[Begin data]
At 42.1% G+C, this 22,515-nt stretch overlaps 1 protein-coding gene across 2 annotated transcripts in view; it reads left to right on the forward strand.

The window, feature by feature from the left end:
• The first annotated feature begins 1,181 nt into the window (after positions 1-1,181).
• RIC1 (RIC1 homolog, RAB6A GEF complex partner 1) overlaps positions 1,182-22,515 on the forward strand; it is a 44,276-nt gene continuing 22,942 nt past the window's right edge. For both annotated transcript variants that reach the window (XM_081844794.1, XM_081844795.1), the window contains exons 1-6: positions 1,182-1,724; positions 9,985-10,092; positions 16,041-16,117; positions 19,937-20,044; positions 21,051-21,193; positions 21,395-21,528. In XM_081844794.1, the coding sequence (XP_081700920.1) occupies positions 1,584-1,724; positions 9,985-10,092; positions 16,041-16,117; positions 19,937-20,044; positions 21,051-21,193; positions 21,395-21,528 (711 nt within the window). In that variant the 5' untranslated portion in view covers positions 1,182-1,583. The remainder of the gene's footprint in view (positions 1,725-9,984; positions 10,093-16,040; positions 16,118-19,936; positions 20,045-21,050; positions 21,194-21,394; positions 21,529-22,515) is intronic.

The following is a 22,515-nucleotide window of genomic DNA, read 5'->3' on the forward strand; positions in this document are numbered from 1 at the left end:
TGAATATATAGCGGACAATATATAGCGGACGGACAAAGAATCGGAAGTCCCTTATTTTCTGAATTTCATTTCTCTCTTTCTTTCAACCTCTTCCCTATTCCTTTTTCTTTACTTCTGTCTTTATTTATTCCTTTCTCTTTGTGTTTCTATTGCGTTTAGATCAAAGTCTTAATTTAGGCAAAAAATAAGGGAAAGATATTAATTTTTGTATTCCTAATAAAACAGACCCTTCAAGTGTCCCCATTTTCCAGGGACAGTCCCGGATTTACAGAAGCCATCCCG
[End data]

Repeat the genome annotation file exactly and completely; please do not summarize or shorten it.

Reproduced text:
At 42.1% G+C, this 22,515-nt stretch overlaps 1 protein-coding gene across 2 annotated transcripts in view; it reads left to right on the forward strand.

The window, feature by feature from the left end:
• The first annotated feature begins 1,181 nt into the window (after positions 1-1,181).
• RIC1 (RIC1 homolog, RAB6A GEF complex partner 1) overlaps positions 1,182-22,515 on the forward strand; it is a 44,276-nt gene continuing 22,942 nt past the window's right edge. For both annotated transcript variants that reach the window (XM_081844794.1, XM_081844795.1), the window contains exons 1-6: positions 1,182-1,724; positions 9,985-10,092; positions 16,041-16,117; positions 19,937-20,044; positions 21,051-21,193; positions 21,395-21,528. In XM_081844794.1, the coding sequence (XP_081700920.1) occupies positions 1,584-1,724; positions 9,985-10,092; positions 16,041-16,117; positions 19,937-20,044; positions 21,051-21,193; positions 21,395-21,528 (711 nt within the window). In that variant the 5' untranslated portion in view covers positions 1,182-1,583. The remainder of the gene's footprint in view (positions 1,725-9,984; positions 10,093-16,040; positions 16,118-19,936; positions 20,045-21,050; positions 21,194-21,394; positions 21,529-22,515) is intronic.

The following is a 22,515-nucleotide window of genomic DNA, read 5'->3' on the forward strand; positions in this document are numbered from 1 at the left end:
TGAATATATAGCGGACAATATATAGCGGACGGACAAAGAATCGGAAGTCCCTTATTTTCTGAATTTCATTTCTCTCTTTCTTTCAACCTCTTCCCTATTCCTTTTTCTTTACTTCTGTCTTTATTTATTCCTTTCTCTTTGTGTTTCTATTGCGTTTAGATCAAAGTCTTAATTTAGGCAAAAAATAAGGGAAAGATATTAATTTTTGTATTCCTAATAAAACAGACCCTTCAAGTGTCCCCATTTTCCAGGGACAGTCCCGGATTTACAGAAGCCATCCCG